The film focuses on 15-year-old Billy Casper, who has little hope in life and is bullied both at home, by his physically and verbally abusive half-brother, Judd, as well as at school. He is mischievous himself; he steals milk from milk floats, gets other students into trouble and generally fights and misbehaves. Billy comes over as an emotionally neglected boy with little self-respect. Billy's mother refers to him in the film as a "hopeless case". His father is dead.
The film shows scenes of Billy's school. The headmaster canes a group of boys who were caught smoking. One scene of comic relief in an otherwise bleak film is of a gym teacher (played by Brian Glover) taking part in a football game, fantasising about himself as Bobby Charlton and commentating on the match in his head.
Outside cadging money and day-dreaming at school, Billy has no positive interests. His greatest fear is ending up working down the pit as a coal miner (at that time, British miners were amongst the lowest paid workers in the developed world), but he has no apparent escape route from what would ultimately be his fate. That is until he finds an outlet from his pitiful existence through training a kestrel that he takes from a nest on a farm. His interest in learning falconry prompts Billy to steal a book on the subject from a secondhand book shop as he cannot get a borrower's card for the public library.
As the relationship between Billy and "Kes", the kestrel, during the training improves so does Billy's outlook and horizons. For the first time in the film Billy receives praise, from his English teacher after delivering an impromptu talk on his relationship with the bird.
However, when Judd sends Billy off to place a bet on a horse, Billy spends the money on chips, as he assumes the horse is unlikely to win. However, the horse wins (meaning Judd would have won over £10 if Billy had put the bet on), and Judd is furious at Billy, and takes revenge by killing his kestrel because he could not find Billy. Judd confronts his mother and Billy finds his kestrel, who is now dead. Billy shows his kestrel to Judd and his mother, leaving Judd angry at him, but Billy leaves to stop the confrontation. He buries his kestrel in the same garden he found the bird.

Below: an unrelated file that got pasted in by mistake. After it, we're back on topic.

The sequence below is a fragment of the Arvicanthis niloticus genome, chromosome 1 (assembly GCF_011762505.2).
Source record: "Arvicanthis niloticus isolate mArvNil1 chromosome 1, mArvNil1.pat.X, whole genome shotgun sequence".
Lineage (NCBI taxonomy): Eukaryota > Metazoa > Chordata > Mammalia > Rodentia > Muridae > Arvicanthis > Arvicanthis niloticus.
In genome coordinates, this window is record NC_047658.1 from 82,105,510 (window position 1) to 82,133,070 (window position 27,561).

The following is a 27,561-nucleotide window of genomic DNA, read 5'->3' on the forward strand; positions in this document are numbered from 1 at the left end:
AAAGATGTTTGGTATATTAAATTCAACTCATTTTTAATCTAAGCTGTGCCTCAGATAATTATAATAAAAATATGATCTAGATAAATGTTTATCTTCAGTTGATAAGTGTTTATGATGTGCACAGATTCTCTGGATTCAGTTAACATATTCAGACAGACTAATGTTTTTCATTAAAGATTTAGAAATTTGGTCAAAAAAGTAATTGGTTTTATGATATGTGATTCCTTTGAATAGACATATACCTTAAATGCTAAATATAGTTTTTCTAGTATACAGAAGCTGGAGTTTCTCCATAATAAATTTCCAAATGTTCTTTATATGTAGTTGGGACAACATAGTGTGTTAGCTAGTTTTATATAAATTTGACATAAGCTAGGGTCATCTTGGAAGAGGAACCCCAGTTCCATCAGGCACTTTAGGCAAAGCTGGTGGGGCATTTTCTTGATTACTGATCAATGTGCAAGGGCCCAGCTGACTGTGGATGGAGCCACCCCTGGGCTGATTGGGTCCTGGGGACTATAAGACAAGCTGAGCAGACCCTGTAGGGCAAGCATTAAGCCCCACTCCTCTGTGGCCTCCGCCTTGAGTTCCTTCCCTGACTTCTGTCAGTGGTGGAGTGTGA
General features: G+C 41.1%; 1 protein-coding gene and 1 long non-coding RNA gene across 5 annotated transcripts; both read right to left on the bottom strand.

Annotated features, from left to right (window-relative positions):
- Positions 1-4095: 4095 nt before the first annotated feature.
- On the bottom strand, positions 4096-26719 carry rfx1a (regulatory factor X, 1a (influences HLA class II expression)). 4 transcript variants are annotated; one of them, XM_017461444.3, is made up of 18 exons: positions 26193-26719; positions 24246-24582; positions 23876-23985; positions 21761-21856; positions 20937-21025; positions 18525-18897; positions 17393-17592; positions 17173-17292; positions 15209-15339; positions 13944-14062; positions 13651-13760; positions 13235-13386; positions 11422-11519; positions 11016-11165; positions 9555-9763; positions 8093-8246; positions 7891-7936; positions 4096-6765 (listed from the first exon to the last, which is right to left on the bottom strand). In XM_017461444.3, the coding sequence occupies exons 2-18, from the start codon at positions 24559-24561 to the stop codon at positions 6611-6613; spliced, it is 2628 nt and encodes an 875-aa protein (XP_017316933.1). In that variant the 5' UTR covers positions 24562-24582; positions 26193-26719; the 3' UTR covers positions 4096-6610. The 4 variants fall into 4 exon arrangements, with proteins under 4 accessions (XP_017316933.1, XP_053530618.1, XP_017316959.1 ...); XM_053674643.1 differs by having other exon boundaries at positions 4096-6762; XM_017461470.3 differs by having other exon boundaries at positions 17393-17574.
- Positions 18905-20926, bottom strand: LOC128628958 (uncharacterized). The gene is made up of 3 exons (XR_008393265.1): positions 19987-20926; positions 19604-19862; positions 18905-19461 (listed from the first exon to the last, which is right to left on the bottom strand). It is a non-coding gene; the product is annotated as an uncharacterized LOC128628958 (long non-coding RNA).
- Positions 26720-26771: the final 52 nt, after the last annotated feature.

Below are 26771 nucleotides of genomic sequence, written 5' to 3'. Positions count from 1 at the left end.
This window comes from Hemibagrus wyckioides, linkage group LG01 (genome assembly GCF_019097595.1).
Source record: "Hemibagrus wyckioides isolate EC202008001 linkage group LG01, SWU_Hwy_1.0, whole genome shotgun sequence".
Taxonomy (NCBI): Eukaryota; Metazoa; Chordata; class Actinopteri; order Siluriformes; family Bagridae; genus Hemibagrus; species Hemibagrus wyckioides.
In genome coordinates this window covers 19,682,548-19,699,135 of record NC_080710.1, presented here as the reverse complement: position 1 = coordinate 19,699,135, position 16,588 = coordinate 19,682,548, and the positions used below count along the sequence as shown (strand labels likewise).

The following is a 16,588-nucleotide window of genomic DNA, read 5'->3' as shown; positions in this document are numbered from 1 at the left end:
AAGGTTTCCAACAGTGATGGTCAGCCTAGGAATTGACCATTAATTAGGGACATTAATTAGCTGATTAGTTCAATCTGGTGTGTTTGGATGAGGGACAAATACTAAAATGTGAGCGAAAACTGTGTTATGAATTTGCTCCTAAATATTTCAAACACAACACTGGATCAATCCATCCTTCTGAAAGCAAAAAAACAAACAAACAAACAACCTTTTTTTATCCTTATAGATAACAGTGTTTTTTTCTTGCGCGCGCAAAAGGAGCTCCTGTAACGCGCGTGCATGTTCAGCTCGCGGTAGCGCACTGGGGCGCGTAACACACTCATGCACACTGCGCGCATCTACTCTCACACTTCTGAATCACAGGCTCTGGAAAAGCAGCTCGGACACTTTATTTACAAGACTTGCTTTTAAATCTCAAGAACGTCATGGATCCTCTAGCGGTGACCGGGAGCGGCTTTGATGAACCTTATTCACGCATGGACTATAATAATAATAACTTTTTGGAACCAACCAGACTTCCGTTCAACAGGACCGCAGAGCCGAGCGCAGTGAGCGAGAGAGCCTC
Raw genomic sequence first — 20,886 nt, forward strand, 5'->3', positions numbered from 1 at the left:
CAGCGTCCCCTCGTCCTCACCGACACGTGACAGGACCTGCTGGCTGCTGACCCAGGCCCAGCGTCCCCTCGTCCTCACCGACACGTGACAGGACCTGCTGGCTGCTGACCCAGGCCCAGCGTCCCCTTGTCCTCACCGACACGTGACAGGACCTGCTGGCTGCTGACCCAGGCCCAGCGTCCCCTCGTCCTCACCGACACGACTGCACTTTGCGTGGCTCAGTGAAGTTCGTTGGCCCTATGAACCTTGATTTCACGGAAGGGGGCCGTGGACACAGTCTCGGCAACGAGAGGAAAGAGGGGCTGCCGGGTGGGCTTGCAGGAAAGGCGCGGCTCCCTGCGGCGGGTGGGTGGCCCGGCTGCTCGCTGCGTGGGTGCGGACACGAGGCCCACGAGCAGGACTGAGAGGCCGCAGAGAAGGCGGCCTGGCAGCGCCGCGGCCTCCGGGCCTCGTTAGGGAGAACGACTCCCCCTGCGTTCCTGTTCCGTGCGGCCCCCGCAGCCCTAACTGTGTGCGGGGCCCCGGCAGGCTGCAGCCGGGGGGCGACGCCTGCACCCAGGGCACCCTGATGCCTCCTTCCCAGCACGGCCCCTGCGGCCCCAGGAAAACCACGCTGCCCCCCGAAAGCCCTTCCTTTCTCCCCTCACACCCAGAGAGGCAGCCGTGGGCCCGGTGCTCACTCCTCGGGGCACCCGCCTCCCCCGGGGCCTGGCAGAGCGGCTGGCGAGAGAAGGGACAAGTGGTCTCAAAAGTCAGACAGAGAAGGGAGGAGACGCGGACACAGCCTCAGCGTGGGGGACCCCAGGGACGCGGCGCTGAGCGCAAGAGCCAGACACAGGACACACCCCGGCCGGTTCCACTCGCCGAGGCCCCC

Kes was Ken Loach's second feature film, and marks his move away from the self-conscious experimentalism of his earlier work.
As before, Loach developed a close partnership with the author of the source work, in this case Barry Hines, on whose novel A Kestrel for a Knave the film is based. Loach worked with both Hines and producer Tony Garnett to adapt it as a film script.
The dominant theme of Kes is the way in which the education system stifles the talents of many young working-class children, offering them little choice but to follow the narrow path laid out for them by an industrial capitalist society which sees them as fit only for unskilled manual or office work. This theme runs through much of Loach's work.
The influence of Italian neo-realism film-making can be traced in Kes, as in Poor Cow (1967). Loach explained, "the camera's job was to record in a sympathetic way and to be unobtrusive, not to be slick." Loach and his cameraman Chris Menges didn't, as is common in fiction films, mark spots for the actors to hit, but instead tried to accommodate the actors' movements. Loach, though, has admitted that throughout his films, including Kes, "I lay traps, as it were," for example by moving furniture. The apparent simplicity and directness of Loach's filming thus contains an element of manipulation which is hidden from both the audience and the actors.
|Directed by||Ken Loach|
|Produced by||Tony Garnett|
|Screenplay by||Barry Hines
|Based on||A Kestrel for a Knave by
|Editing by||Roy Watts|
|Distributed by||United Artists|
|Running time||110 minutes|